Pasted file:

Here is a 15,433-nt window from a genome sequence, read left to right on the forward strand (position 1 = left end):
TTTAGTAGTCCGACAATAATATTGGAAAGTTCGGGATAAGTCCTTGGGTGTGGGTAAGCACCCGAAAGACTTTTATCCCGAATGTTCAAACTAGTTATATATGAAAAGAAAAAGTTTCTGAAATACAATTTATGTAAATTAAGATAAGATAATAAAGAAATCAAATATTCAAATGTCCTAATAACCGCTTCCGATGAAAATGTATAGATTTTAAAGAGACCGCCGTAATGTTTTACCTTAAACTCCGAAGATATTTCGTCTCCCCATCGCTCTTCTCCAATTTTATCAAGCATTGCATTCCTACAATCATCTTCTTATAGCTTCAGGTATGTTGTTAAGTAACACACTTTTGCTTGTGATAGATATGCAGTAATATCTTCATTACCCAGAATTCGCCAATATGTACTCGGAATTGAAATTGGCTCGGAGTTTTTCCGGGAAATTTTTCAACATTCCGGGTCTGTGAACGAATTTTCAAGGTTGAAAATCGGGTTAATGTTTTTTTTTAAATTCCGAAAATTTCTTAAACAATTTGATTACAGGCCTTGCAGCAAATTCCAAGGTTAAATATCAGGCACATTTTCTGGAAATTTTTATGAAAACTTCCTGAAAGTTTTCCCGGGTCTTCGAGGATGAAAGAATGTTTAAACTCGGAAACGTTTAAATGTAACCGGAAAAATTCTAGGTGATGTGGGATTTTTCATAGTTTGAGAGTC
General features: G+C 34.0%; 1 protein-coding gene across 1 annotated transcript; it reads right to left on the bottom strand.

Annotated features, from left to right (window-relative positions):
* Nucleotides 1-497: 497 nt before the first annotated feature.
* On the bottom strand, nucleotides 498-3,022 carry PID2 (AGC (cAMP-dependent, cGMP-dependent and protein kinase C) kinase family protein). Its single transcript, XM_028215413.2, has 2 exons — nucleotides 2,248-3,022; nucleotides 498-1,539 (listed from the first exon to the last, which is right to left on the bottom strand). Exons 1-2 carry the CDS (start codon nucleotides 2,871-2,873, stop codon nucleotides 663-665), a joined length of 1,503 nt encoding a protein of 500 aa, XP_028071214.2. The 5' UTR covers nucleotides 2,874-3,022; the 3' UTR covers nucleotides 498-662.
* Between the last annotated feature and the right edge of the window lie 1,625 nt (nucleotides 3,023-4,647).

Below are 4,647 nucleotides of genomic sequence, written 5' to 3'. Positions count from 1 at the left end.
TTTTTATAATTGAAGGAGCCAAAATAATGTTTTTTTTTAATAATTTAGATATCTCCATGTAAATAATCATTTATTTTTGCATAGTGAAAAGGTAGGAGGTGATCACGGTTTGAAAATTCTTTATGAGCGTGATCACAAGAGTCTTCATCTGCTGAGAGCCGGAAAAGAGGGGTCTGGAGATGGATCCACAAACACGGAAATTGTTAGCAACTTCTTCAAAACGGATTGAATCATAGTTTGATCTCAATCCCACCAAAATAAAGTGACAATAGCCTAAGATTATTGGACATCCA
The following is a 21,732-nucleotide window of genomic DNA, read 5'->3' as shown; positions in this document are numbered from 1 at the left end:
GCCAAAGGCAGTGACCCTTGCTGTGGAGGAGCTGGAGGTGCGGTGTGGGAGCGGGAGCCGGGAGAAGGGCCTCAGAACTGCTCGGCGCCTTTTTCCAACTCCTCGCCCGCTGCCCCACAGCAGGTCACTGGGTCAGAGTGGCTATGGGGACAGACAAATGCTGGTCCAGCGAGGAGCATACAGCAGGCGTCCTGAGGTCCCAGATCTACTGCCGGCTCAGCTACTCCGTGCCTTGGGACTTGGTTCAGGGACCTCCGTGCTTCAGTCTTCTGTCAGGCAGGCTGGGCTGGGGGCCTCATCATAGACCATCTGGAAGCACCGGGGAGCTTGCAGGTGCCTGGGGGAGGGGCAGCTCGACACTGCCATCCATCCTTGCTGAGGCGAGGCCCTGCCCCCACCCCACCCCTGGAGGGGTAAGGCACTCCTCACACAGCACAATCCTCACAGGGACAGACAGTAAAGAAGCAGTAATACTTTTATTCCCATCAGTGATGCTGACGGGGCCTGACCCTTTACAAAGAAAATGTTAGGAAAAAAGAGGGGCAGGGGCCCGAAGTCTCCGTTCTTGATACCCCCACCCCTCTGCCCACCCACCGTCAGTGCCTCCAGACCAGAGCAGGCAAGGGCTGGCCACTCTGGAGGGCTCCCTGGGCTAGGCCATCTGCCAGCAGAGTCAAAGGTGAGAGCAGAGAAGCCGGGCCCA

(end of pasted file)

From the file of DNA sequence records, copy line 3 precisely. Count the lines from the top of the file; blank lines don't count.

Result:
General features: G+C 34.0%; 1 protein-coding gene across 1 annotated transcript; it reads right to left on the bottom strand.